Perhaps you’ve heard by now, Kevin Durant took a shot at me at the Thunder’s practice on Tuesday. The Morning Animals on WWLS had a high time with the exchange.
But I was thinking about writing about Memphis’ left-handers. I don’t know if you’ve noticed, but the Grizzlies have a ton of southpaws. Mike Conley. Zach Randolph. Tayshaun Prince. Ed Davis. Beno Udrih. Memphis plays a ton of left-handers.
I thought that was interesting. So I asked Durant about it.
Me: “Kevin, a little bit of a silly question, but Memphis has a bunch of left-handers. Does that make it where you’ve got to concentrate more on defense more, remember this guy’s left-handed, or figure out who might go which way?”
Durant: “That tells how much you know about the game.”
Me: “What does it say I don’t know about the game.”
Durant: (shaking his head) “Left-handers really don’t matter when we’re playing defense. Those guys can go both ways.”
The jock-sniffers on the Thunder payroll sort of snickered.
And I don’t blame Durant for being prickly. He’s having a tough time with Tony Allen. Any question is likely to annoy him.
But he’s wrong. There is something about playing left-handers.
First off, have you seen Wes Matthews guarding James Harden in the Portland-Houston series? Matthews sets up outside of the left-handed Harden’s left shoulder.
Second, I called Derek Fisher to the stand. The 39-year-old veteran is a left-hander himself. I asked him a similar question.
“I don’t know if you can measure it,” Fisher said of any advantage for left-handers, because of the lack of southpaws in the NBA. “It’s unique and it’s different and I do think a lot of players, even though they realize the guy’s left-handed, it’s the opposite of what you do against 85 or 90 percent of the other guys that you play against.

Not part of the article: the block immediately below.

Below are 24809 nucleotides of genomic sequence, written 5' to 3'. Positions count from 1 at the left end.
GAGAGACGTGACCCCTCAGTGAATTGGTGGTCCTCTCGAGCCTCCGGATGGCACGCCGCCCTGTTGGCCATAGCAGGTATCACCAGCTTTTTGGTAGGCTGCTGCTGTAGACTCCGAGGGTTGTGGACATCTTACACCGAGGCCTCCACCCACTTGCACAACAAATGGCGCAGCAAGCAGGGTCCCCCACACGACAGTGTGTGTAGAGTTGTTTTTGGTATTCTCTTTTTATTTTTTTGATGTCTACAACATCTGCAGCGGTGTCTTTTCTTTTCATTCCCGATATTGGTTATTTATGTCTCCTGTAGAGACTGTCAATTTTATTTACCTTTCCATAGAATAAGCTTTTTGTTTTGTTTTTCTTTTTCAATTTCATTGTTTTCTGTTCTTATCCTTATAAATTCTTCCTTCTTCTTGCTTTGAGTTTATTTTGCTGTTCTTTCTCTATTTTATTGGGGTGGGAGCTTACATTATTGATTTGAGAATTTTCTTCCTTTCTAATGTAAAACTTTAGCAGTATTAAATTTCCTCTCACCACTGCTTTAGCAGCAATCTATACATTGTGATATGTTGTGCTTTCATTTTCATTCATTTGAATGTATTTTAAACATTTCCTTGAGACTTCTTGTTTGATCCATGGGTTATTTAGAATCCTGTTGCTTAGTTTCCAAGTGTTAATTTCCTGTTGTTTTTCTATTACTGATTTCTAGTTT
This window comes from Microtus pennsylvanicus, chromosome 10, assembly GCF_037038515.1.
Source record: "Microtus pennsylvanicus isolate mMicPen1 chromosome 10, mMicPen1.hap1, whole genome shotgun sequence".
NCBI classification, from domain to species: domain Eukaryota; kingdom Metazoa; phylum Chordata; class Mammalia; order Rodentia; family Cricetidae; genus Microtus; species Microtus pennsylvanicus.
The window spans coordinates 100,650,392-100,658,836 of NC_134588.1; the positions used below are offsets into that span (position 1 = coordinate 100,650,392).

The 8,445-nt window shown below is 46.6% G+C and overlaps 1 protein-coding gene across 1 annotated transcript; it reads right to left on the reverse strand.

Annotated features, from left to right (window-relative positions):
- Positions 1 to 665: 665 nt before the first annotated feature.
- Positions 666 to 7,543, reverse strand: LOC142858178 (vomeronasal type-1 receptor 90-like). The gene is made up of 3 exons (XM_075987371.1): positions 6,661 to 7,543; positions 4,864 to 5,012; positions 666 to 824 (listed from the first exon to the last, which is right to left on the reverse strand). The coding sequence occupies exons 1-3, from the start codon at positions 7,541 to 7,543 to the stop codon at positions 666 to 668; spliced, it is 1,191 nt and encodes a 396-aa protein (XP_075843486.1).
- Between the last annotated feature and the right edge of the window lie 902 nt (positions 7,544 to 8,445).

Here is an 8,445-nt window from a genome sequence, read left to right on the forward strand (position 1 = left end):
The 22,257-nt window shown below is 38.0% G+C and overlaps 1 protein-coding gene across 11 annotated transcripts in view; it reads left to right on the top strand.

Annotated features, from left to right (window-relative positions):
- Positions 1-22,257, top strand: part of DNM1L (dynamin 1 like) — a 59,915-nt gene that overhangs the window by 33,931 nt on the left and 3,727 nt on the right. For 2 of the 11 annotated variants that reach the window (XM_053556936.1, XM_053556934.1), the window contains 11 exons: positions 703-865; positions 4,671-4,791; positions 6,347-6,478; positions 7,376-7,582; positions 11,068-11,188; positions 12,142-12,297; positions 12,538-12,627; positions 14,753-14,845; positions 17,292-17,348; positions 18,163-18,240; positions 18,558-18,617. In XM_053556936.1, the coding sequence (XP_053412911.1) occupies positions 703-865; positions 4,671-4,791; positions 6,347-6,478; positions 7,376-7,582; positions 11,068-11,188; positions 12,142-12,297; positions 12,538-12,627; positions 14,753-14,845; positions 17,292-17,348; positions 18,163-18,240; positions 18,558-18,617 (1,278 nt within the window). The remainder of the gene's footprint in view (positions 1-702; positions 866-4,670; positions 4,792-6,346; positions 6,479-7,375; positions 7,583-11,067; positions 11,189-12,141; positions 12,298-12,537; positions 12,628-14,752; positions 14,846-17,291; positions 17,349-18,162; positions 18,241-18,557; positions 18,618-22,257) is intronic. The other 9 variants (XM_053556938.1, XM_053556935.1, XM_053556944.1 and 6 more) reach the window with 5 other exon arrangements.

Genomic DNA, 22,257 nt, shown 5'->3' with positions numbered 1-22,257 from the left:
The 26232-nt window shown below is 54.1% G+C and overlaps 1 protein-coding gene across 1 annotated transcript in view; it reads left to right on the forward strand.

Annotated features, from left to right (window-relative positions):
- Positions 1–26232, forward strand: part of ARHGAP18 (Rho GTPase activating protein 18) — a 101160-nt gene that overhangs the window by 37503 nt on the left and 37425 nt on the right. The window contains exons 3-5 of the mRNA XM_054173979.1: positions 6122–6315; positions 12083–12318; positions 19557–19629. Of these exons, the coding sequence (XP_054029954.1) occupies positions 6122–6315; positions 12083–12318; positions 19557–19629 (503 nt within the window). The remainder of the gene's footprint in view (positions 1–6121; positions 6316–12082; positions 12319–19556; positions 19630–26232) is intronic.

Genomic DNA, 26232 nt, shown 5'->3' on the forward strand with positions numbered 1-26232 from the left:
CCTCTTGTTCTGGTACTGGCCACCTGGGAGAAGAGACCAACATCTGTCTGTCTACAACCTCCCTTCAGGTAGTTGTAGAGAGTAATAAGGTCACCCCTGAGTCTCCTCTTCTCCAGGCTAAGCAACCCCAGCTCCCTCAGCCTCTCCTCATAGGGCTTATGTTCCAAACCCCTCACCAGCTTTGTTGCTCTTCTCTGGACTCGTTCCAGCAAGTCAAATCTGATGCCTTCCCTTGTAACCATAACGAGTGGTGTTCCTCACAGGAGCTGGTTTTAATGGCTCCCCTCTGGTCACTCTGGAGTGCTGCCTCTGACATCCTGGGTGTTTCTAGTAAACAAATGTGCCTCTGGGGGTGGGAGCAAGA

“So I think it is, not necessarily an advantage, but it is something you do have to keep in mind. Whether you’re right-handed or left-handed, the difference is whether you’re good or not. There’s a lot of left-handers out there that don’t play as well as some of the left-handers they have. I think it’s more about their ability than which hands they are.
“Part of our job is to understand our personnel and who we’re matched up against. The things they like to do, their strengths and weaknesses. You find ways to try to make it more difficult for them to be who they are. But it’s the NBA. Professional basketball players. Whether he’s left-handed or right-handed, it’s about making it more difficult for ‘em. You’re not going to shut him out. When you’re a really good player, it’s hard to do that. It’s a collective thing. We don’t really care who’s left-handed or right.”
Good points. No one said left-handers are the ticket to the Hall of Fame. I just said playing a whole team of left-handers is sort of strange, and how does that make a team adjust over a playoff series.
Turns out I’m not the only one who ever thought of this.
Last year, Yahoo wrote a story about these very Grizzlies, who also had five left-handers (four of the same, plus Tony Wroten instead of Udrih). And that Yahoo story referenced a Wall Street Journal story that analyzed the advantages of left-handers in the NBA. It even quotes Oklahoma City physician Frank Lawler, who has studied the issue and even written a paper about it. You can read that Wall Street Journal story here.
But the evidence suggests that despite my self-deprecation, it was not a silly question. Left-handers are rare in the NBA. A team with five lefties in the rotation is even stranger. It’s an advantage to Memphis, in some form or another.